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Terry L. Root, Ph.D » Research Interests

Research Interests

Current Vita

My research interests include:

1) Ecological analyses of the distribution and abundance patterns of species on a continent-wide scale

2) Examining the physiological constraints on the distribution of wintering birds

3) Influence of global warming on the biogeography of species

4) Large-scale geographic examinations of the structure and composition of communities

5) Applying quantitative problems; 6) analyzing the ecological causes of rarity and commonness, and applying such information to rare and endangered species

6) Women in Science.

My career in academics is increasingly providing me with the platform I seek to make a significant difference in mitigating human abuse of the natural world. One obvious academic opportunity is personal contact with students. But more importantly I am increasingly able to help inform colleagues, aides to policy makers, and the general public about the crises in biological conservation. As I said in the introduction to a scientific symposium I recently convened, academics hold privileged positions with much respect, but we must stop pretending to be above the battle since that only abdicates to interest groups our power to shape policies that could help slow habitat degradation. I also argued that we must steer our research to where the problems take us, not just work on what is traditionally valued by the disciplines or those who fund the disciplines.

In our society, academics are given the freedom to enhance our understanding of nature. Unfortunately, however, too many scientists seem to keep their insights and understanding within their community (e.g., popular articles are rarely counted toward — and often subtracted from — promotions). Yet, policy makers and the general public need the information obtained by academics to make appropriate decisions.

My research involves developing theory, detecting general patterns, and determining possible mechanisms that create the patterns. I let the problem be my guide, and work with theory, mathematical models, field studies or laboratory analyses as needed. Because very little ecological work is done on a large-scale (e.g., roughly 80 percent of ecological studies reported from 1980 to 1986 had study areas roughly the size of a tennis court), little validated theory exists that will help us understand why species occur where they do and are absent in other regions. I derived a graphical model that predicts how environmental factors shape the ranges of birds. To test this model, I used empirical data to generate computer-drawn maps of bird ranges and abundance’s and used these maps to quantify how the vast majority of species√≠ range limits are strongly associated with isopleths of various environmental factors. By coupling physiological information from the literature with my biogeographic data, I additionally determined that the location of several birds northern range limits are consistent with the following hypothesis: birds extend their winter ranges only as far north as raising their resting metabolic rates about 2.5 times their basal rates will allow them to maintain necessary body temperature. (Jared Diamond dubbed this the 2.5 Rule [1988, Nature 337:692-693].) Preliminary results from follow-up field and laboratory work over the past four years indicate that temperature greatly influences the shape of many birds winter ranges. Furthermore, an interdisciplinary pilot project with climologists suggest that year-to-year changes in the shapes of these ranges correspond surprisingly well with year-to-year variation in minimum temperature.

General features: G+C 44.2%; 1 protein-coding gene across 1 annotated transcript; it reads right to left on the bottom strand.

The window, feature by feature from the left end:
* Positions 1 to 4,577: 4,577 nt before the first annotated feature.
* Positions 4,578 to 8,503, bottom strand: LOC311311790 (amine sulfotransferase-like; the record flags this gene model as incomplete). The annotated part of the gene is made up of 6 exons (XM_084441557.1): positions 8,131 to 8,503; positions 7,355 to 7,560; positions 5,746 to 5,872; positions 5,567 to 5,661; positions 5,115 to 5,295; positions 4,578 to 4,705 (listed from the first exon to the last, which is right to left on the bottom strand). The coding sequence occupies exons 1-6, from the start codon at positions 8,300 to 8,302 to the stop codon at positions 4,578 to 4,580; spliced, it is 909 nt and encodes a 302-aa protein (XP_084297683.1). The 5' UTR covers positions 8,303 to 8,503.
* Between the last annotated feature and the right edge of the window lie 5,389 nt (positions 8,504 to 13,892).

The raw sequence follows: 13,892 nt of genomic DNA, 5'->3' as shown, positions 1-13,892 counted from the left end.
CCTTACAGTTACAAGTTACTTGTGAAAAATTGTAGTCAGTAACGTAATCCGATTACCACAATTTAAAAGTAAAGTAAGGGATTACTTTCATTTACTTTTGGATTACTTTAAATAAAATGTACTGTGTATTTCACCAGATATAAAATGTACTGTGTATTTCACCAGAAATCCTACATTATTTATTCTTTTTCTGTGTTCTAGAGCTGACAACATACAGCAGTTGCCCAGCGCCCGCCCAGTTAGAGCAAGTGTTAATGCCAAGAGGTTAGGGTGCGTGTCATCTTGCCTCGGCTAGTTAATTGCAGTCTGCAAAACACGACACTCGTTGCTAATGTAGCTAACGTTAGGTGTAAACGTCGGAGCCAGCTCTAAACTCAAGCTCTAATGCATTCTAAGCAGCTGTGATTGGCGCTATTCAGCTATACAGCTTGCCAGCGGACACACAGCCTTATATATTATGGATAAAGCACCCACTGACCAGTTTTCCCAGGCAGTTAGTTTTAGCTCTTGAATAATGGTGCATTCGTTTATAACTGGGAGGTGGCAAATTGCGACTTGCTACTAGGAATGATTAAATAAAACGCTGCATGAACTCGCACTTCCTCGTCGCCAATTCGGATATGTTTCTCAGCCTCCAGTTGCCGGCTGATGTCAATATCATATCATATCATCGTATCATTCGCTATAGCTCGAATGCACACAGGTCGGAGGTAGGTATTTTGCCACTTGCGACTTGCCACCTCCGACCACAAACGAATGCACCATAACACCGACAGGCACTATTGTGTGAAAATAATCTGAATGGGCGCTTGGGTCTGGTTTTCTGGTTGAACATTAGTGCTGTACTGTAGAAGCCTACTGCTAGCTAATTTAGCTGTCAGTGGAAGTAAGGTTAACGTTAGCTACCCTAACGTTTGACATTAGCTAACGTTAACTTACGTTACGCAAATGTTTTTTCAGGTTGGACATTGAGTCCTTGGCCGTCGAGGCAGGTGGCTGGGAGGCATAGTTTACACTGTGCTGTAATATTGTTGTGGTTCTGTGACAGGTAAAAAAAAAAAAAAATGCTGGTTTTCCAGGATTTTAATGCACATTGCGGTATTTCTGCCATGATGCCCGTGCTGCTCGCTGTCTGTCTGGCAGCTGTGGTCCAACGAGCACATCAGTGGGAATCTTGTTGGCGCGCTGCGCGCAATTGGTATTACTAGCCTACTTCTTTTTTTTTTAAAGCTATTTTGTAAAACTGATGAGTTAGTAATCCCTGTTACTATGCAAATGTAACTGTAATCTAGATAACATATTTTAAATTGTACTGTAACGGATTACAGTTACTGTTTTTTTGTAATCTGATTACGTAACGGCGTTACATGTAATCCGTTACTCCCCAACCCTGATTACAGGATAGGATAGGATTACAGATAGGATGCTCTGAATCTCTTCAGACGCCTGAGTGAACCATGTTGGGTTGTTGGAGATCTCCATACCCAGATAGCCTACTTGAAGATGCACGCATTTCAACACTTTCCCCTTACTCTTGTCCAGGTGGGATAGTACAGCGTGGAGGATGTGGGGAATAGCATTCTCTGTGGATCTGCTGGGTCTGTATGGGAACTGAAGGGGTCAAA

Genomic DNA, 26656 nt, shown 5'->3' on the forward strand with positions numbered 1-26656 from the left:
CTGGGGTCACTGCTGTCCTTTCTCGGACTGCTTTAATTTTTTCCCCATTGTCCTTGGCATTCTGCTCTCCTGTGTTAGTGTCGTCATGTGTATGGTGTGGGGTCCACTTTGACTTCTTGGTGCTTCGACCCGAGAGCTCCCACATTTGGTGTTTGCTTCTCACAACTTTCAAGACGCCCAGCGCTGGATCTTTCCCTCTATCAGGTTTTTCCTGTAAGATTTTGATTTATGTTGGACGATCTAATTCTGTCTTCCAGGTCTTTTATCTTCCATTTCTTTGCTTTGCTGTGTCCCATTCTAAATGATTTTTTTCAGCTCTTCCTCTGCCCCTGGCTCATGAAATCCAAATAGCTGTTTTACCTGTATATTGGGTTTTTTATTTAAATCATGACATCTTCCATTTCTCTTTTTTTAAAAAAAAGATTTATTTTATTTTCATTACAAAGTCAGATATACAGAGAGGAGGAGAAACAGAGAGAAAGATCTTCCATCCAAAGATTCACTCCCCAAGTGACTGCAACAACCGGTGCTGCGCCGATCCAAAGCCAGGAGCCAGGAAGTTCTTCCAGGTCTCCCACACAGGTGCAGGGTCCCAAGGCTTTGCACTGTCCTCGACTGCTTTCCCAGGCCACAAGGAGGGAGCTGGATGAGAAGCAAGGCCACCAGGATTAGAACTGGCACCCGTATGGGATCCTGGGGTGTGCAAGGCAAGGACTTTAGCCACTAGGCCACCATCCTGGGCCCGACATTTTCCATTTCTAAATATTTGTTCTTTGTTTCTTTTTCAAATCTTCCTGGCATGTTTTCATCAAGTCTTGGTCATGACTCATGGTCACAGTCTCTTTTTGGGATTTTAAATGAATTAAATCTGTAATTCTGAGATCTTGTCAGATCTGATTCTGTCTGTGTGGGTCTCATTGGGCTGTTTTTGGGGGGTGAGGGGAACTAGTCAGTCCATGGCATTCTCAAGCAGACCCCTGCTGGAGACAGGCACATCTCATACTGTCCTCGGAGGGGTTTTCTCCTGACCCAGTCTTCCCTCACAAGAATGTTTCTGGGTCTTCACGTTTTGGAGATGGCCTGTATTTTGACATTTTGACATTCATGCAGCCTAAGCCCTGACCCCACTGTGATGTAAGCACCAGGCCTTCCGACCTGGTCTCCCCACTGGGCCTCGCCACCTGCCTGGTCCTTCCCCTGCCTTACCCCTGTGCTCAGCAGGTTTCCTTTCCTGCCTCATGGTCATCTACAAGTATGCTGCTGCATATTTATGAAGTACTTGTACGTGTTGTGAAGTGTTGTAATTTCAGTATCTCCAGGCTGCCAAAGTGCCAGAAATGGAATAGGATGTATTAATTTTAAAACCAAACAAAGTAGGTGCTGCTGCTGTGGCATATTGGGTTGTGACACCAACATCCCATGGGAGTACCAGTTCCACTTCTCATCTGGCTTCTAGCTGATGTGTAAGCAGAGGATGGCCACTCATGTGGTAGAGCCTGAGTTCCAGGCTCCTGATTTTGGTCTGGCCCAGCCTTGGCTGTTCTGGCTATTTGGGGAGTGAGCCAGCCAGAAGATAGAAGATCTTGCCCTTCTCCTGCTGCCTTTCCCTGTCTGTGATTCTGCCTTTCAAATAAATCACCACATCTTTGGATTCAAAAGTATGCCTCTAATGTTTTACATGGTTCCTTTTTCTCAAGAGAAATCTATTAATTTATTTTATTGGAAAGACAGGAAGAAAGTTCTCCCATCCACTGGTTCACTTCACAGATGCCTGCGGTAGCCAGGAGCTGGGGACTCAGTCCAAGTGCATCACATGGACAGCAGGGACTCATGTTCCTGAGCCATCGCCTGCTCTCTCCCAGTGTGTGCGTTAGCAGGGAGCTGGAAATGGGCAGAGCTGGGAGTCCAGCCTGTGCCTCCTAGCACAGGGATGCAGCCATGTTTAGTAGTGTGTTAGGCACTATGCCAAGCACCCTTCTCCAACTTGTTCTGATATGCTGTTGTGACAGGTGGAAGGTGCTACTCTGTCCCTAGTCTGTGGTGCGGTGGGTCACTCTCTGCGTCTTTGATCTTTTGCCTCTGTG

All of this work suggests that projected global warming will have significant impact on the ranges of birds. Indeed, it most probably will cause a tearing apart of biological communities; those species directly affected by temperature will be able to expand rapidly while those limited by vegetation may not be able to expand until the plants themselves disperse. The consequences of such disruptions of communities could be catastrophic, e.g., the balance between competitors and between predators and prey could lead to drastic reductions in some populations.

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